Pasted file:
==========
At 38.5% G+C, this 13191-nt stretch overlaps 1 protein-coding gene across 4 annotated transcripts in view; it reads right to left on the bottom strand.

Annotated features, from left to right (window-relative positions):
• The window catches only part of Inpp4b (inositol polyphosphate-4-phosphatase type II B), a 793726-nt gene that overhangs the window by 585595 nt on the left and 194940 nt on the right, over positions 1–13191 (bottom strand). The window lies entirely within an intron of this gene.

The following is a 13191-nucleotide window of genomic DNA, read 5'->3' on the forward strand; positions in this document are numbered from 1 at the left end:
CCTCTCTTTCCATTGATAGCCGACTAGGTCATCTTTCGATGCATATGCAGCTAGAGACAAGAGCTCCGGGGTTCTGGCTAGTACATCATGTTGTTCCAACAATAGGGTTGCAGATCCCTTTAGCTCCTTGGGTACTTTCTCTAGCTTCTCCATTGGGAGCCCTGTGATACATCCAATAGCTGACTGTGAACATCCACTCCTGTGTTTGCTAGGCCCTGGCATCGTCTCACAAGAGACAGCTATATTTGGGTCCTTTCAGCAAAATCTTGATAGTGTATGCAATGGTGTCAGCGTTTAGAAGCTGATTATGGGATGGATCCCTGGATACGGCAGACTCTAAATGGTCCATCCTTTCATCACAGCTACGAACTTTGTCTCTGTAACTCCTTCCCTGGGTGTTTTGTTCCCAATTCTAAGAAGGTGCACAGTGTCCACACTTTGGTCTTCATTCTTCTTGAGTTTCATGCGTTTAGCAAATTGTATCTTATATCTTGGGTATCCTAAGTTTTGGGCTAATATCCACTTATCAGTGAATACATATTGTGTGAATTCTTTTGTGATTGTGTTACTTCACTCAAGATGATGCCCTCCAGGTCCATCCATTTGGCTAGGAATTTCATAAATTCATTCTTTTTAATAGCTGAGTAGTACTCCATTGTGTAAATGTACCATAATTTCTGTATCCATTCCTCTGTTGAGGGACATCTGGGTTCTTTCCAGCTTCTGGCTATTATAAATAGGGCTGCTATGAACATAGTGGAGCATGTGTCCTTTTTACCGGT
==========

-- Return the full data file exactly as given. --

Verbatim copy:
At 38.5% G+C, this 13191-nt stretch overlaps 1 protein-coding gene across 4 annotated transcripts in view; it reads right to left on the bottom strand.

Annotated features, from left to right (window-relative positions):
• The window catches only part of Inpp4b (inositol polyphosphate-4-phosphatase type II B), a 793726-nt gene that overhangs the window by 585595 nt on the left and 194940 nt on the right, over positions 1–13191 (bottom strand). The window lies entirely within an intron of this gene.

The following is a 13191-nucleotide window of genomic DNA, read 5'->3' on the forward strand; positions in this document are numbered from 1 at the left end:
CCTCTCTTTCCATTGATAGCCGACTAGGTCATCTTTCGATGCATATGCAGCTAGAGACAAGAGCTCCGGGGTTCTGGCTAGTACATCATGTTGTTCCAACAATAGGGTTGCAGATCCCTTTAGCTCCTTGGGTACTTTCTCTAGCTTCTCCATTGGGAGCCCTGTGATACATCCAATAGCTGACTGTGAACATCCACTCCTGTGTTTGCTAGGCCCTGGCATCGTCTCACAAGAGACAGCTATATTTGGGTCCTTTCAGCAAAATCTTGATAGTGTATGCAATGGTGTCAGCGTTTAGAAGCTGATTATGGGATGGATCCCTGGATACGGCAGACTCTAAATGGTCCATCCTTTCATCACAGCTACGAACTTTGTCTCTGTAACTCCTTCCCTGGGTGTTTTGTTCCCAATTCTAAGAAGGTGCACAGTGTCCACACTTTGGTCTTCATTCTTCTTGAGTTTCATGCGTTTAGCAAATTGTATCTTATATCTTGGGTATCCTAAGTTTTGGGCTAATATCCACTTATCAGTGAATACATATTGTGTGAATTCTTTTGTGATTGTGTTACTTCACTCAAGATGATGCCCTCCAGGTCCATCCATTTGGCTAGGAATTTCATAAATTCATTCTTTTTAATAGCTGAGTAGTACTCCATTGTGTAAATGTACCATAATTTCTGTATCCATTCCTCTGTTGAGGGACATCTGGGTTCTTTCCAGCTTCTGGCTATTATAAATAGGGCTGCTATGAACATAGTGGAGCATGTGTCCTTTTTACCGGT